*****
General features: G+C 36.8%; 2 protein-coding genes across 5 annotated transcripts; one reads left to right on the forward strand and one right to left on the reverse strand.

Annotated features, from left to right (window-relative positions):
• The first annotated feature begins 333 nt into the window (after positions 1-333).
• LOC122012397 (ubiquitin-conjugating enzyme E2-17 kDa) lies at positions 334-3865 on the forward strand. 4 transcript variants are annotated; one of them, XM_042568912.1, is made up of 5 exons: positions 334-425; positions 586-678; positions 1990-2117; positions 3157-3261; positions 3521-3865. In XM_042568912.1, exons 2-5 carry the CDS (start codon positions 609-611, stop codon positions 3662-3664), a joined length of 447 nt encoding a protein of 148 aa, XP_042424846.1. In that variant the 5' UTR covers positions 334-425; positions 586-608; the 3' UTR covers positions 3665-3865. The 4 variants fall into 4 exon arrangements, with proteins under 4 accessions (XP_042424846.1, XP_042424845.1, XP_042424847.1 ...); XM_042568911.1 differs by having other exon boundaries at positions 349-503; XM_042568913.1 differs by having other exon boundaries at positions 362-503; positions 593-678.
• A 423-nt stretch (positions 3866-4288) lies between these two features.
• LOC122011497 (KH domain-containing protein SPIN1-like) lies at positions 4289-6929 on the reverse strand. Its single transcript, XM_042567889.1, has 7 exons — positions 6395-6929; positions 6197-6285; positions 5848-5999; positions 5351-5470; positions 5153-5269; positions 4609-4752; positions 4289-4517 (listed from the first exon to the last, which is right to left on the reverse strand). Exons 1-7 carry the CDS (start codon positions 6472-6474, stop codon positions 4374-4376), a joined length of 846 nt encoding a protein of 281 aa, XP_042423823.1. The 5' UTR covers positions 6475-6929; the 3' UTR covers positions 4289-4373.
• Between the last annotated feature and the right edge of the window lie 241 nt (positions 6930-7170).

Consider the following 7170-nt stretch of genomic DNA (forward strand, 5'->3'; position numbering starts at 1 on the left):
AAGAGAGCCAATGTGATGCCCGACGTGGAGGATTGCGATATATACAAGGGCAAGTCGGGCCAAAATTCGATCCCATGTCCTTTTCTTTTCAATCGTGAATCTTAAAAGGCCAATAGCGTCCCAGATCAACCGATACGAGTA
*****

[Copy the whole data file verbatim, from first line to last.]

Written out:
General features: G+C 36.8%; 2 protein-coding genes across 5 annotated transcripts; one reads left to right on the forward strand and one right to left on the reverse strand.

Annotated features, from left to right (window-relative positions):
• The first annotated feature begins 333 nt into the window (after positions 1-333).
• LOC122012397 (ubiquitin-conjugating enzyme E2-17 kDa) lies at positions 334-3865 on the forward strand. 4 transcript variants are annotated; one of them, XM_042568912.1, is made up of 5 exons: positions 334-425; positions 586-678; positions 1990-2117; positions 3157-3261; positions 3521-3865. In XM_042568912.1, exons 2-5 carry the CDS (start codon positions 609-611, stop codon positions 3662-3664), a joined length of 447 nt encoding a protein of 148 aa, XP_042424846.1. In that variant the 5' UTR covers positions 334-425; positions 586-608; the 3' UTR covers positions 3665-3865. The 4 variants fall into 4 exon arrangements, with proteins under 4 accessions (XP_042424846.1, XP_042424845.1, XP_042424847.1 ...); XM_042568911.1 differs by having other exon boundaries at positions 349-503; XM_042568913.1 differs by having other exon boundaries at positions 362-503; positions 593-678.
• A 423-nt stretch (positions 3866-4288) lies between these two features.
• LOC122011497 (KH domain-containing protein SPIN1-like) lies at positions 4289-6929 on the reverse strand. Its single transcript, XM_042567889.1, has 7 exons — positions 6395-6929; positions 6197-6285; positions 5848-5999; positions 5351-5470; positions 5153-5269; positions 4609-4752; positions 4289-4517 (listed from the first exon to the last, which is right to left on the reverse strand). Exons 1-7 carry the CDS (start codon positions 6472-6474, stop codon positions 4374-4376), a joined length of 846 nt encoding a protein of 281 aa, XP_042423823.1. The 5' UTR covers positions 6475-6929; the 3' UTR covers positions 4289-4373.
• Between the last annotated feature and the right edge of the window lie 241 nt (positions 6930-7170).

Consider the following 7170-nt stretch of genomic DNA (forward strand, 5'->3'; position numbering starts at 1 on the left):
AAGAGAGCCAATGTGATGCCCGACGTGGAGGATTGCGATATATACAAGGGCAAGTCGGGCCAAAATTCGATCCCATGTCCTTTTCTTTTCAATCGTGAATCTTAAAAGGCCAATAGCGTCCCAGATCAACCGATACGAGTA